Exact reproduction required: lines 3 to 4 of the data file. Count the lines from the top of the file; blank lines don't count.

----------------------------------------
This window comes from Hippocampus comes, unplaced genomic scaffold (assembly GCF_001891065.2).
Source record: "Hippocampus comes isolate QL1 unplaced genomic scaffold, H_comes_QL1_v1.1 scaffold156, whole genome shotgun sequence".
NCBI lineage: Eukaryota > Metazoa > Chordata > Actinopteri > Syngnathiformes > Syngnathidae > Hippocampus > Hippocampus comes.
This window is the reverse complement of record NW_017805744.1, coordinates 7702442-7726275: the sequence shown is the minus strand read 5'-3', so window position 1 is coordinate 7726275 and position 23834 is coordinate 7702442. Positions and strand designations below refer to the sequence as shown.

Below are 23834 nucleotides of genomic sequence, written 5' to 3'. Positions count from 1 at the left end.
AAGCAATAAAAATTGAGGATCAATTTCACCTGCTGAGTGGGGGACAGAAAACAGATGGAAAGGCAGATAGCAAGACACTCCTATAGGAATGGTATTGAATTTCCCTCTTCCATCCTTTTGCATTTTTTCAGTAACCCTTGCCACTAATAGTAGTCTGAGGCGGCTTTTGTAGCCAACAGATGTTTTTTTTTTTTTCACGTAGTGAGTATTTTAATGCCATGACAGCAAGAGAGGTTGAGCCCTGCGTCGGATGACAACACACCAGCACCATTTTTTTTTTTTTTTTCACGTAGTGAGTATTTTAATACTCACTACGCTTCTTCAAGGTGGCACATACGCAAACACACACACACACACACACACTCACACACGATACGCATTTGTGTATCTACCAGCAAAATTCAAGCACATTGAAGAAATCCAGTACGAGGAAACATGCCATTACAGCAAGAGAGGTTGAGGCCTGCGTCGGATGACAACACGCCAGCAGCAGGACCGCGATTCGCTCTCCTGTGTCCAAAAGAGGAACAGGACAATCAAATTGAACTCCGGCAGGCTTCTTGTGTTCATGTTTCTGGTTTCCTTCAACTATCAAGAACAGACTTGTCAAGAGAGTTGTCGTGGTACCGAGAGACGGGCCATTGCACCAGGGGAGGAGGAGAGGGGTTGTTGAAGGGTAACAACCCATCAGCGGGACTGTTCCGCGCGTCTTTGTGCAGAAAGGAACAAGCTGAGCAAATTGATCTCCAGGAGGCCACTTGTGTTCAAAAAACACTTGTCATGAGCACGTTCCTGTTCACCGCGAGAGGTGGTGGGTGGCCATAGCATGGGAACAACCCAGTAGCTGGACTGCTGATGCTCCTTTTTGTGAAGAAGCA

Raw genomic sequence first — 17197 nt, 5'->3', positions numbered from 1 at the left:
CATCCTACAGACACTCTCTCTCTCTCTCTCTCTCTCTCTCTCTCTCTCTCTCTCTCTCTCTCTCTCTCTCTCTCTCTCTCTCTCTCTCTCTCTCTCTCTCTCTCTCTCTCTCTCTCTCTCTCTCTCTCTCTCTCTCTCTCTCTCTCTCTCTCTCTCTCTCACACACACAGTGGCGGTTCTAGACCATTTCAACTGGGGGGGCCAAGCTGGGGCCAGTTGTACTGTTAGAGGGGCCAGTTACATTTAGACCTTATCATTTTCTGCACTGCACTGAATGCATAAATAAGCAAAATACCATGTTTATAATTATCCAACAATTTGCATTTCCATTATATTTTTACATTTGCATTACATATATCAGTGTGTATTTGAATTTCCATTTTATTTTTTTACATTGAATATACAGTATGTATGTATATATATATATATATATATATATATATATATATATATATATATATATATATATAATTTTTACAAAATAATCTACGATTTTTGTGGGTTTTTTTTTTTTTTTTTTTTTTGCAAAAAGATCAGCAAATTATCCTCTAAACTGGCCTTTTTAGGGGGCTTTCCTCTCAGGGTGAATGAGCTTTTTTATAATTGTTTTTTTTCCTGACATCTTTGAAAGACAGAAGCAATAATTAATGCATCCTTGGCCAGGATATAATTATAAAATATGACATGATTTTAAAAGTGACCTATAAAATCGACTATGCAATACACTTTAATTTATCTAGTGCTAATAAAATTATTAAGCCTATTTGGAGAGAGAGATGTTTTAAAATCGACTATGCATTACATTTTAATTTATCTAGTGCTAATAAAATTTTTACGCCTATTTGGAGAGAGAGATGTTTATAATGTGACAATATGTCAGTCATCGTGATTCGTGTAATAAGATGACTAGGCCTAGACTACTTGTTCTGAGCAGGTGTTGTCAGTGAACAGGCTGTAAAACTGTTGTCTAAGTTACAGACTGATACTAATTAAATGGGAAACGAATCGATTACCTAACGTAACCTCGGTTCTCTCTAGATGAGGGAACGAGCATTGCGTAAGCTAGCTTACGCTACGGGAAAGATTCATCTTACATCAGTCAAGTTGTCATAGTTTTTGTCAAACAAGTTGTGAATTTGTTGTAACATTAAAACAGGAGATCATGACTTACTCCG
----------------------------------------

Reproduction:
NCBI lineage: Eukaryota > Metazoa > Chordata > Actinopteri > Syngnathiformes > Syngnathidae > Hippocampus > Hippocampus comes.
This window is the reverse complement of record NW_017805744.1, coordinates 7702442-7726275: the sequence shown is the minus strand read 5'-3', so window position 1 is coordinate 7726275 and position 23834 is coordinate 7702442. Positions and strand designations below refer to the sequence as shown.